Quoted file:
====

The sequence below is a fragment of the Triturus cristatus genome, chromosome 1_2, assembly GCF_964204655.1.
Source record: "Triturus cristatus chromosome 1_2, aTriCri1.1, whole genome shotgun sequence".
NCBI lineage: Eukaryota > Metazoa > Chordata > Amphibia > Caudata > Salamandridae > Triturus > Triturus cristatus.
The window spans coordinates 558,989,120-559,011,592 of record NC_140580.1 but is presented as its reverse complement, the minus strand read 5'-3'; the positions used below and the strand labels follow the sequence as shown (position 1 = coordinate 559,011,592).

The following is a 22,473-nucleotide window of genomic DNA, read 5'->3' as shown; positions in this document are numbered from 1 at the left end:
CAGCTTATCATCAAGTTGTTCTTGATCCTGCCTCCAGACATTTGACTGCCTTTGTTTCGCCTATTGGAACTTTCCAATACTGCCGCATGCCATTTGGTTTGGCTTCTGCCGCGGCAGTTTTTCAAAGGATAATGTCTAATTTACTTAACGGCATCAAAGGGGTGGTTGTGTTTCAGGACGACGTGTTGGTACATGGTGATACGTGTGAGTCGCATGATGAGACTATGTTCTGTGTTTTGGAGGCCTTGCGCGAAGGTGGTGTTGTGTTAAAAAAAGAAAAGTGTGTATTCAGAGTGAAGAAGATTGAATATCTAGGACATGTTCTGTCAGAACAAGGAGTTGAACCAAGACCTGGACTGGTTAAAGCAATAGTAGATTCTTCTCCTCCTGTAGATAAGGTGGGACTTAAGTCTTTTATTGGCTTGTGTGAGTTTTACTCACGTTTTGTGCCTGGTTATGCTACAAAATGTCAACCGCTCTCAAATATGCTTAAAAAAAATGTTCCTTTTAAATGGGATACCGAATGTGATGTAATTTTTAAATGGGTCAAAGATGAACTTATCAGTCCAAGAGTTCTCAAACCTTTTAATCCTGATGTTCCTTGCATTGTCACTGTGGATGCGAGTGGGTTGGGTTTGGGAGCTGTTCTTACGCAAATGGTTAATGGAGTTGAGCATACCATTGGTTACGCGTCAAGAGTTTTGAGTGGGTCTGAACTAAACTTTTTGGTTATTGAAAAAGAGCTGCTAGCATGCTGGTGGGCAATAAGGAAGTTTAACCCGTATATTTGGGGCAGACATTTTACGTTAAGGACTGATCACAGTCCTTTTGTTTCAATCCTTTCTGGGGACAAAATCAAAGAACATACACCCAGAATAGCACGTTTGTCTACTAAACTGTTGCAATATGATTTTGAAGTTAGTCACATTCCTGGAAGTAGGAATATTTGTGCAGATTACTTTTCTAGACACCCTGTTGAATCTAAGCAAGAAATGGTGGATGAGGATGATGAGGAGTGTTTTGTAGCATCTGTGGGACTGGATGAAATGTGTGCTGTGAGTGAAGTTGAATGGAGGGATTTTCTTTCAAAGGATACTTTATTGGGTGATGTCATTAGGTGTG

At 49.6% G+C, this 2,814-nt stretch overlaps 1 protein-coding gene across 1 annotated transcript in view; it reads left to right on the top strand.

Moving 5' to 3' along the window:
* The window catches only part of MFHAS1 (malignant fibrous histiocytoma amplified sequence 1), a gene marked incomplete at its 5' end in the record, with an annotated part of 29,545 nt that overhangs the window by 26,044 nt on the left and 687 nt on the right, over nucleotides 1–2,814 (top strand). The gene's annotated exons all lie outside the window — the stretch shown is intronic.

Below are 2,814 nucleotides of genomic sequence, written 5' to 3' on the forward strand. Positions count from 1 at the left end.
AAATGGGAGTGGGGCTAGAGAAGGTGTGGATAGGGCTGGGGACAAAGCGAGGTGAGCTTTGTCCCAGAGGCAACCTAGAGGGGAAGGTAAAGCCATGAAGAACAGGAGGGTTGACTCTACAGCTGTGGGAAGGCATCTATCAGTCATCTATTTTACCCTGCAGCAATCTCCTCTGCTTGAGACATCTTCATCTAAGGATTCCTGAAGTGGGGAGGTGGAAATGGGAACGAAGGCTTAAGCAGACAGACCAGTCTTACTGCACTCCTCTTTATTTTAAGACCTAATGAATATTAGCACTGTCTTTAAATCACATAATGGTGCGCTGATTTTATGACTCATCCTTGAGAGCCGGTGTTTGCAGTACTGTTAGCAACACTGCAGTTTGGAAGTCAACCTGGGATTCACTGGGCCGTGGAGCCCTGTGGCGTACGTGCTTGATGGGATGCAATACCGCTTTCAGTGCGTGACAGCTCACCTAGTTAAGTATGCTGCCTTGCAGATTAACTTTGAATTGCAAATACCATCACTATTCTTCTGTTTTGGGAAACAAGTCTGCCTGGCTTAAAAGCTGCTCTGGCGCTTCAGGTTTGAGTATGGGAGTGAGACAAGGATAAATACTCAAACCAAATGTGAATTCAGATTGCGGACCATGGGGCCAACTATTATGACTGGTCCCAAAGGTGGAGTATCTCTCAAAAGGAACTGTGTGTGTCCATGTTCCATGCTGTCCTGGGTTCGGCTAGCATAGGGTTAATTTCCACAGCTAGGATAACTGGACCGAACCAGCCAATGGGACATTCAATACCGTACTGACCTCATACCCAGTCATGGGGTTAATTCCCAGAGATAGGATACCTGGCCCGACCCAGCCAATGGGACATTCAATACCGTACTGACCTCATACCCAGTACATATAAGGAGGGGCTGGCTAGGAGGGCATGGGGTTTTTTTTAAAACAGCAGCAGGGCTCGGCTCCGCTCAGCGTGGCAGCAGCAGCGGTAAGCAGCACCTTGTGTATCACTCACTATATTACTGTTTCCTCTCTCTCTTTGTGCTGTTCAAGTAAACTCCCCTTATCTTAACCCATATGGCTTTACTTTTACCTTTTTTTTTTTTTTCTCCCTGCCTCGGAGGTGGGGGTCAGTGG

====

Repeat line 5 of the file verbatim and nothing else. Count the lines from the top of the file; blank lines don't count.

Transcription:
The following is a 22,473-nucleotide window of genomic DNA, read 5'->3' as shown; positions in this document are numbered from 1 at the left end: